RADAR on Medicare Advantage

  • Medicare Advantage Plans Pay Higher Prices Than CMS for Dialysis Care

    new study published in Health Affairs urged government leaders to limit market consolidation among the largest dialysis providers as more and more seniors choose Medicare Advantage over fee-for-service (FFS) Medicare. Analyzing 2016 and 2017 outpatient Medicare claims data, the study authors found that MA organizations paid inflated costs for dialysis services compared to what FFS Medicare would have paid, especially to large national dialysis organizations — where the majority of patients receive treatment. Notably, MA plans’ median cost for in-network hemodialysis (the most common form of the therapy) was $301, which was markedly higher than the $232 median cost for out-of-network treatments. Findings were similar for peritoneal dialysis, the less common form of dialysis.
  • News Briefs: Quality Bonus Payments Issued to MA Plans Since 2015 Exceed $49B

    The federal government this year will distribute at least $10 billion in quality bonus payments to Medicare Advantage plans for a total of more than $49 billion in payments since the star ratings bonus program was implemented in 2015. The level of bonuses has increased as MA enrollment has grown each year, with roughly two-thirds of bonuses going to individual plans, although the bonuses per enrollee are highest for employer plans, according to a new report from the Kaiser Family Foundation (KFF). More than three-quarters of MA enrollees are in plans that will receive bonus payments in 2022, down slightly from an all-time high of 80% in 2021, observed KFF. MA market leader UnitedHealthcare will receive the largest sum of payments — $2.8 billion — in 2022, added KFF. Meanwhile, a separate KFF analysis found that the share of eligible Medicare beneficiaries enrolled in MA has risen from 19% in 2007 to 48% this year.
  • Part D Changes in Inflation Reduction Act Could Lead to Tighter Formulary Management

    In a major win for Democrats facing midterm elections in the fall, the Biden administration this month passed the Inflation Reduction Act, a $430 billion-plus spending package that contained some of the president’s key priorities for climate, drug pricing and tax reform. While the legislation made headlines for allowing Medicare to negotiate the prices of certain drugs, industry experts say it’s changes to the Medicare Part D program that have the greatest potential to save seniors money and to force plans to rethink their management of the drug benefit.

    The Inflation Reduction Act of 2022 (H.R. 5376) passed along party lines in both chambers and was signed into law on Aug. 16. It includes $369 billion to fight climate change, imposes a 15% corporate minimum tax and extends enhanced Affordable Care Act subsidies for another three years. Notable among the other health care provisions, the law requires CMS to negotiate the prices of prescription drugs, starting in 2026 with 10 Part D-covered drugs (including highest cost drugs and biologic agents, excluding “small biotech drugs” and certain orphan drugs to treat only one rare disease or condition). That number will increase to 15 in 2027 and 2028 — when Part B covered drugs may be included in the list of drugs subject to negotiation — and will rise to 20 agents in 2029 and beyond.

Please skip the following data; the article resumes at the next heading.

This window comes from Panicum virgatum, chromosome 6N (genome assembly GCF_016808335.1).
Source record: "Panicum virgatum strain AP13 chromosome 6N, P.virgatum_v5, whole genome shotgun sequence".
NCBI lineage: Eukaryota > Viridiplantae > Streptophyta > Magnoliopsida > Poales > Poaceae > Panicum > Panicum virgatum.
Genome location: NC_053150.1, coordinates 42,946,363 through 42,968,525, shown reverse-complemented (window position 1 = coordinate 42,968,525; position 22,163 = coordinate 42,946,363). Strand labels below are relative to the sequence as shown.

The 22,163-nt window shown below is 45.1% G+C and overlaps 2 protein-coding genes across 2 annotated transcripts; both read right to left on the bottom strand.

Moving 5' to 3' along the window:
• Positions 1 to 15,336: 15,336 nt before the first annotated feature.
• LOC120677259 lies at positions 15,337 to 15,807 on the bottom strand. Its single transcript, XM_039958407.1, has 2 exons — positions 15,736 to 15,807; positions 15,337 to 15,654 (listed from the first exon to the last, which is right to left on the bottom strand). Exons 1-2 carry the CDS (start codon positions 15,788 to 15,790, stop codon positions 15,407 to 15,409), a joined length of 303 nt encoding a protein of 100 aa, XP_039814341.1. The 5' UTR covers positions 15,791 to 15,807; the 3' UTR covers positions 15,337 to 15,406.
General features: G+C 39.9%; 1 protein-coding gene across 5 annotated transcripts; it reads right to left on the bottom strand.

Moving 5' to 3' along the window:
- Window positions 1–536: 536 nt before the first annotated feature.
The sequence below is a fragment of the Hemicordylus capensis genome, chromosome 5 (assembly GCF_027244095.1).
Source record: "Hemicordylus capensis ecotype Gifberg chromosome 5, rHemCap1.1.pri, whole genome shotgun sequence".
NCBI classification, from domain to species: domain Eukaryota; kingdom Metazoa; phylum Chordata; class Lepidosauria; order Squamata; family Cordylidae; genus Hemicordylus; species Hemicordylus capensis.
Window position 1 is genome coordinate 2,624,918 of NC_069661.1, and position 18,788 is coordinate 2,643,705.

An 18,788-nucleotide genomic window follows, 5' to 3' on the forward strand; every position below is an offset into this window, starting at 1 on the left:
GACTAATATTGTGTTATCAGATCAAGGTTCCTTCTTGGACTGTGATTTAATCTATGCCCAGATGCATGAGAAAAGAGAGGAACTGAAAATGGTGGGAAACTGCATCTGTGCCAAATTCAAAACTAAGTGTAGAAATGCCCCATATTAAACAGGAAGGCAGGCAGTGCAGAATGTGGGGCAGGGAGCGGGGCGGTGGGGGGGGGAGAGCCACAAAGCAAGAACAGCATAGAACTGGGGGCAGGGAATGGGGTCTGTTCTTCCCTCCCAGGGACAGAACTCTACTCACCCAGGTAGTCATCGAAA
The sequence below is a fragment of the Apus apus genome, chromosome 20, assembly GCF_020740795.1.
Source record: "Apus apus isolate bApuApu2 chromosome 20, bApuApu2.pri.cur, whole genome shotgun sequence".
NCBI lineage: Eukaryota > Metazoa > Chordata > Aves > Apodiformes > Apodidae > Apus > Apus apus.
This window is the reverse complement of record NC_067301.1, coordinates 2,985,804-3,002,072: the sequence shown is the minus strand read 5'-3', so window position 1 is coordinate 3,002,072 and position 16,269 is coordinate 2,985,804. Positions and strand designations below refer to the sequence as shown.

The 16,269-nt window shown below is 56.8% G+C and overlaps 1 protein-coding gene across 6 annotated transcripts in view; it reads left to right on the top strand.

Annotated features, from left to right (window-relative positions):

• Teasing 2023 Expansions, Regional MA Insurers Eye Competitive Texas Market

    As Medicare Advantage insurers gear up to compete for enrollment during the 2023 Annual Election Period (AEP) that begins on Oct. 15, a handful of companies have already unveiled service area expansions that are pending CMS approval. Several of them named new territories in Texas, where some 4 million Medicare beneficiaries reside.

    According to DHP data from both the AEP and the three-month Open Enrollment Period that follows on Jan. 1, UnitedHealthcare dominated both periods and grabbed 45.1% of the overall OEP gains, followed by CVS Health Corp.’s Aetna and Centene Corp. But two other major insurers — Cigna Corp. and Humana —were notably missing the list of top gainers, despite investments in their MA segments. Now, those companies are taking steps to make up for the lackluster enrollment they experienced in 2022.

  • National Average Part D Bid Continues Downward Trajectory, but for How Long?

    In its annual release of the Medicare Part D payment benchmarks and other bid-related information for the coming plan year, CMS on July 29 reported that the national average monthly bid amount will continue a years-long downward trend, dropping to a historic low of $34.71. At the same time, monthly premiums are expected to take a slight dip. While both pieces of information — released by CMS in an effort to help Part D sponsors finalize their premiums and prepare for open enrollment this fall — reflect positive trends and a competitive market, upcoming changes included in the recently passed Inflation Reduction Act of 2022 could start to reverse those trends in the future.

    The national average monthly bid amount is a weighted average of the standardized bid amounts for each stand-alone Prescription Drug Plan (PDP) and Medicare Advantage Prescription Drug (MA-PD) plan. Bids were submitted by PDPs and MA-PD plans in early June. CMS said it anticipates releasing the 2023 premium and cost-sharing information for 2023 Medicare Advantage and Part D plans in September.

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